Worse than that. Instead of thinking hard and seriously about the most appropriate solutions we are showing a dangerous tendency to just grab for any old solution that sounds like it might work. It has been clear enough to most people since the 2007-8 financial crisis that something has gone very wrong. What is a lot less clear is which course of action to follow and which political movement will be our saviour.
Unfortunately without the necessary analysis of the problems we are doomed to thrash about foolishly - following one messiah in one place whilst another gets a huge investment of popular hope someplace else. Thus we have Trump, Brexit, Marcron, the Five Star Movement and even, to a degree, Jeremy Corbyn. All are inspiring levels of faith and sincere conviction in ordinary people that have been unheard of in my lifetime. Each of them offers a very different solution to all our problems. Yet they are all doomed to disappoint in their own way. Because not one of the leaders has actually thought through our problems with any degree of intellectual rigour and come up with long term sustainable solutions. Instead we have simplistic politicians who are trying to convince us that we can solve everything very easily by applying some solution that has worked well at some time in the past without realising that we are in a new era and need to go about things in a different way.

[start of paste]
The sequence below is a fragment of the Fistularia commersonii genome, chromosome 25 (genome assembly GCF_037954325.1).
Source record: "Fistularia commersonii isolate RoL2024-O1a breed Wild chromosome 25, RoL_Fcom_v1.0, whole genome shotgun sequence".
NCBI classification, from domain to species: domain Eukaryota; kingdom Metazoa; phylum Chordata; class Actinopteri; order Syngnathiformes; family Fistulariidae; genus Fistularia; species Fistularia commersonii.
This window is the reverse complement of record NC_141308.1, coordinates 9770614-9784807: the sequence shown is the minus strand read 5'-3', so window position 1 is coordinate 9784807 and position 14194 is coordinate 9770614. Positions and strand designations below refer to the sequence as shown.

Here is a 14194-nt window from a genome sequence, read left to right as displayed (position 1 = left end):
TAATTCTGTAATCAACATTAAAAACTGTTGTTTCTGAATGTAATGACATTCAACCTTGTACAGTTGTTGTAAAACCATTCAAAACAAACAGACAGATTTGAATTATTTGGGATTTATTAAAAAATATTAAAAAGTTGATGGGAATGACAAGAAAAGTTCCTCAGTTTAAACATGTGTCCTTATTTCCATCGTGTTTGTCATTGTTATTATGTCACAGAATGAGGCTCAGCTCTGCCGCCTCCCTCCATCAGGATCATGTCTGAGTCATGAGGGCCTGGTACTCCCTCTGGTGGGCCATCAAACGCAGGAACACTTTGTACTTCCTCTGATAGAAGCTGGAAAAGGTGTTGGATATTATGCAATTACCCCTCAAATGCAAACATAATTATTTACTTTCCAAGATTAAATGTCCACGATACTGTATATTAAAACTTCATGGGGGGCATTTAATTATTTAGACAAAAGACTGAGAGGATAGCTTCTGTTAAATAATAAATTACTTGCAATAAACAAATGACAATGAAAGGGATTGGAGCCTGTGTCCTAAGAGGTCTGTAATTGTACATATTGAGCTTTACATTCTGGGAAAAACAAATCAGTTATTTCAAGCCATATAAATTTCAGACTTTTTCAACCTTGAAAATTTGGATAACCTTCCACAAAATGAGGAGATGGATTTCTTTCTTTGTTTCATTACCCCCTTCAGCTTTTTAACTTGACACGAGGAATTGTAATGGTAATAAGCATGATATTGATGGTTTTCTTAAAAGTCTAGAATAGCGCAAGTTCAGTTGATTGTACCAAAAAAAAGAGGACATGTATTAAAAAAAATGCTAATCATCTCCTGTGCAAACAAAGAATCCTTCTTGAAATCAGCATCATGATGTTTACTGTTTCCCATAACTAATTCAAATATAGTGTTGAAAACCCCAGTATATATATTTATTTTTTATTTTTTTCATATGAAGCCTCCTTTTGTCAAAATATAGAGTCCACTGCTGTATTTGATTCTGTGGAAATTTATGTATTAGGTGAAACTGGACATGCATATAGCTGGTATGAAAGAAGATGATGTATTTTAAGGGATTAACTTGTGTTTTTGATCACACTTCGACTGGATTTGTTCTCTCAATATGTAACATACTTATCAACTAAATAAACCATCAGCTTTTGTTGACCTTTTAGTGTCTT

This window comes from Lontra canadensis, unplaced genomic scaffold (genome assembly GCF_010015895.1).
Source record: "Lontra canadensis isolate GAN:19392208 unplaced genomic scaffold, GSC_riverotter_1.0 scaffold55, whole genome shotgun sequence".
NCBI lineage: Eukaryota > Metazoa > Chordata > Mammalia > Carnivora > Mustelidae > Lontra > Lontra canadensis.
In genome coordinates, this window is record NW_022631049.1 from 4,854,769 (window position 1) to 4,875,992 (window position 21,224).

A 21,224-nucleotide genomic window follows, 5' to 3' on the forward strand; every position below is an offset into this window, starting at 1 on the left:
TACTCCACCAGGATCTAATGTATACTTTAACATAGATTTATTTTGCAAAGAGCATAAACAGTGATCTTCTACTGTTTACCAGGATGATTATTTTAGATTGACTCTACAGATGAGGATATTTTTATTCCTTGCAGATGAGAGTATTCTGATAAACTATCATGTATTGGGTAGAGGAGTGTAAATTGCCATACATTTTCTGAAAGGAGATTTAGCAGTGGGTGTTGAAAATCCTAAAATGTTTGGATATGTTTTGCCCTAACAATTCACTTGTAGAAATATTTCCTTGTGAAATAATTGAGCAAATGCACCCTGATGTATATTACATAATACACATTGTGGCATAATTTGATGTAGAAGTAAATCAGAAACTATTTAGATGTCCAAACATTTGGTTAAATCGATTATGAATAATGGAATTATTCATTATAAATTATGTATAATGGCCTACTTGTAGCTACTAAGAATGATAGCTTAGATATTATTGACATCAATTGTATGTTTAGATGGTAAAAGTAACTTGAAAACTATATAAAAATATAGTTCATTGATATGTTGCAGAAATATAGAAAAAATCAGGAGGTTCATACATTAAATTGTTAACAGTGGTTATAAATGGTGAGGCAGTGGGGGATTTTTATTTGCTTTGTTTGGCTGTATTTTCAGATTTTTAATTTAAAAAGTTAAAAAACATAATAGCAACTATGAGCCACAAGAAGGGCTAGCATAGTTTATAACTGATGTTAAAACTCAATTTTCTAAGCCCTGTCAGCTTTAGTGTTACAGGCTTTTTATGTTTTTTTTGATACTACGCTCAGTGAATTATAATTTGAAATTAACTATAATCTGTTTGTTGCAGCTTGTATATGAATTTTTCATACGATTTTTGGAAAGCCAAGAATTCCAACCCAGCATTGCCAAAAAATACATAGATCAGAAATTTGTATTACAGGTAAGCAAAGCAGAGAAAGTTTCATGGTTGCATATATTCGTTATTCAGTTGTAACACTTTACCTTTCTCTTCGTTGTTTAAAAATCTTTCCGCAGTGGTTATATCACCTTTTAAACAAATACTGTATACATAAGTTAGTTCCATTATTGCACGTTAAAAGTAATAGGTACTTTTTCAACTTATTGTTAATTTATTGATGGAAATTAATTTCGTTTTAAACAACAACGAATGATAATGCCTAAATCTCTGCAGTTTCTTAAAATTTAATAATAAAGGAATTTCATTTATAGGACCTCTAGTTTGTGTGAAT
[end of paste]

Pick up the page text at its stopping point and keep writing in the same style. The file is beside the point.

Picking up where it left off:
For example, we have a very powerful stream of thought that believes the solution to all our problems is to apply capitalist economics a little more rigorously because the free market will sort the mess out automatically. Instead of providing a cure all a completely free global market only results in international competition driving down prices and moving production to the place where wages are lowest and conditions at their worse. This lowers income for the working class in the first world, rises incomes slightly for the poor in the old third world whilst putting a much greater share of world income into the hands of those who own the latest technology. It also completely destabilises the very system that it claims to support. Putting large amounts of money in the hands of a few very wealthy people and a few very large corporations means that money becomes very footloose. Extreme free market economics has always been extreme financial crash economics. People try and put their money into the latest place where quick money can be made and everyone piles into tulip bulbs, railway stocks, electricity shares or financial derivatives. When it is discovered that they have bought into an illusion they all try and get their money out at the same time with horrible results.